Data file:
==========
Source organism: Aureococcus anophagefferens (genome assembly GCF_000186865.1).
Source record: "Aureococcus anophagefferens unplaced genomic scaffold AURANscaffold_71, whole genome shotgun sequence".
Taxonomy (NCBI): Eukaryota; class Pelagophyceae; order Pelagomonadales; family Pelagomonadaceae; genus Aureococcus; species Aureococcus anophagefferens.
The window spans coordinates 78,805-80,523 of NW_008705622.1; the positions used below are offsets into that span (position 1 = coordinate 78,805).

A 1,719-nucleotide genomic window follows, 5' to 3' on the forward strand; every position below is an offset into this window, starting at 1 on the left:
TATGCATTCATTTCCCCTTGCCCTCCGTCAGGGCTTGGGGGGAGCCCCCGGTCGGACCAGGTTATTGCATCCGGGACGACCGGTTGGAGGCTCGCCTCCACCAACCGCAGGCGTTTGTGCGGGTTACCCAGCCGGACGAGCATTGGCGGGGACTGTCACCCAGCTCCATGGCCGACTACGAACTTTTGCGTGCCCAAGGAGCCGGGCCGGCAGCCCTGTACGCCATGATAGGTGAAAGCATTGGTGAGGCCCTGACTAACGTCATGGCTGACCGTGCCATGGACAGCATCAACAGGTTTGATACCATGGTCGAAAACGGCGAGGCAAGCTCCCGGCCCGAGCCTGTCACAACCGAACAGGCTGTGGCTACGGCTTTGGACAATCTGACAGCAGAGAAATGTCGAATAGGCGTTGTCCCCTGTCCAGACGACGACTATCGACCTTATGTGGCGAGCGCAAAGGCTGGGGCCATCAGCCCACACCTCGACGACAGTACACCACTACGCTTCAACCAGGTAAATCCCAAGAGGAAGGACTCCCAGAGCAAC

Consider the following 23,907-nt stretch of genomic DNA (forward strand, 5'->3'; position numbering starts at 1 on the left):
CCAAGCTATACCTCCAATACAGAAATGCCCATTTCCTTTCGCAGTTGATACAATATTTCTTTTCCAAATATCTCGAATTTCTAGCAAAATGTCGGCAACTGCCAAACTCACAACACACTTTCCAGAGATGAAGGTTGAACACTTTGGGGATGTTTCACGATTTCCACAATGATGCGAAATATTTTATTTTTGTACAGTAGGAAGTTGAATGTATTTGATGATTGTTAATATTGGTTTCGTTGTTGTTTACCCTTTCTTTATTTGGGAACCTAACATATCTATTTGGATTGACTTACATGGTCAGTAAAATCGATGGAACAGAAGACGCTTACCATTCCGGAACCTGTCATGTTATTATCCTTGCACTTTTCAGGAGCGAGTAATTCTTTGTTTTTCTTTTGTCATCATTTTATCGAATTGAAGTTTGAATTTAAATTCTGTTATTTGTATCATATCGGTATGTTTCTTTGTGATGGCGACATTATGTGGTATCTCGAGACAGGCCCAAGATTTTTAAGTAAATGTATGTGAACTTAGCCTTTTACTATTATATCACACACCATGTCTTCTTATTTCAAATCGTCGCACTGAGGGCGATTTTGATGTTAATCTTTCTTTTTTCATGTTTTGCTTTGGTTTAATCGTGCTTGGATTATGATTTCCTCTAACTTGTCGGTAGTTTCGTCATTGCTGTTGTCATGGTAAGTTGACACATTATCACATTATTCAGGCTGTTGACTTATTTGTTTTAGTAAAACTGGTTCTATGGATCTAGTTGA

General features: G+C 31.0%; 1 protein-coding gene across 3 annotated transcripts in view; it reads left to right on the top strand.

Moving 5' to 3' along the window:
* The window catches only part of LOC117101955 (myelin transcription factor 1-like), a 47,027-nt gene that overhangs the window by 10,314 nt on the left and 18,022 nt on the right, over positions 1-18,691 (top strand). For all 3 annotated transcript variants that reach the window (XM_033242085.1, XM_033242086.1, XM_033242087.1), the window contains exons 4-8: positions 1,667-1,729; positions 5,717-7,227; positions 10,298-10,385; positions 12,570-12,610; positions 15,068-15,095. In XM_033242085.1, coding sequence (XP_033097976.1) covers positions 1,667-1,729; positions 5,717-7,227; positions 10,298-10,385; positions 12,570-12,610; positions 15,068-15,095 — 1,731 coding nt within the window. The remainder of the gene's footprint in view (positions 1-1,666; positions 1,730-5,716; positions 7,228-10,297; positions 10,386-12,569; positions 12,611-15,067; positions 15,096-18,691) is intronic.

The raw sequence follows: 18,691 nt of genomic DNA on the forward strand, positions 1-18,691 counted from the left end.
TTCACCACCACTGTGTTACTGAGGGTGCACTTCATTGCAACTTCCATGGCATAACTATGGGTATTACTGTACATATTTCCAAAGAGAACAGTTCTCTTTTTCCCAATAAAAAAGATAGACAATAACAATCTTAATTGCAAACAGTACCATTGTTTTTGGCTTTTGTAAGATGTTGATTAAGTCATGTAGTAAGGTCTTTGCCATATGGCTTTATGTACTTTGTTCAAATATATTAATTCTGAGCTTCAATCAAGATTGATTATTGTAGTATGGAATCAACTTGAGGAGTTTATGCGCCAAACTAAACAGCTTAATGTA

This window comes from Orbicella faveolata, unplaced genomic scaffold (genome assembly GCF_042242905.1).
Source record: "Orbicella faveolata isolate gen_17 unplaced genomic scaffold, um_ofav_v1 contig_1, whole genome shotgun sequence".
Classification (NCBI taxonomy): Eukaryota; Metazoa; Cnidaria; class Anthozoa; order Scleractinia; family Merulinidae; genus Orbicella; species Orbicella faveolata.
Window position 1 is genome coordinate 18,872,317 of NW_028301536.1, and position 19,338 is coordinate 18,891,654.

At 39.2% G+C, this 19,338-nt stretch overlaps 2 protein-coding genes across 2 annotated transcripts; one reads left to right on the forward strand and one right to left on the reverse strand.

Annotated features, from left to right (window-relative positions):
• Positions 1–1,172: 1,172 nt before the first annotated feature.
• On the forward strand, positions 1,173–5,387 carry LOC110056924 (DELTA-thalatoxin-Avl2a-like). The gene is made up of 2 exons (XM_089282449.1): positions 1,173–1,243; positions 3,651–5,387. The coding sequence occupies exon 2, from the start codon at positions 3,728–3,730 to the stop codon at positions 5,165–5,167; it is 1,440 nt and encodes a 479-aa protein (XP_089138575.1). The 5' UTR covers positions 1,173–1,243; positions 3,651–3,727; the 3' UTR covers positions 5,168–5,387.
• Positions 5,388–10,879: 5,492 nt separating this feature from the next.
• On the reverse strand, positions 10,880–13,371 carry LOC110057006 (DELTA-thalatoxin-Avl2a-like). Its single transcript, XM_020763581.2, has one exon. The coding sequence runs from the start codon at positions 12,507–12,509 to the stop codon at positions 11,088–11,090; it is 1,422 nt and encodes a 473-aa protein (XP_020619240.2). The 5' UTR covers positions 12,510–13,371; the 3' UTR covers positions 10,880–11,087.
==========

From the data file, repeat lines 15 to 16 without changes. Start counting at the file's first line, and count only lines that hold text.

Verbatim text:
Source record: "Orbicella faveolata isolate gen_17 unplaced genomic scaffold, um_ofav_v1 contig_1, whole genome shotgun sequence".
Classification (NCBI taxonomy): Eukaryota; Metazoa; Cnidaria; class Anthozoa; order Scleractinia; family Merulinidae; genus Orbicella; species Orbicella faveolata.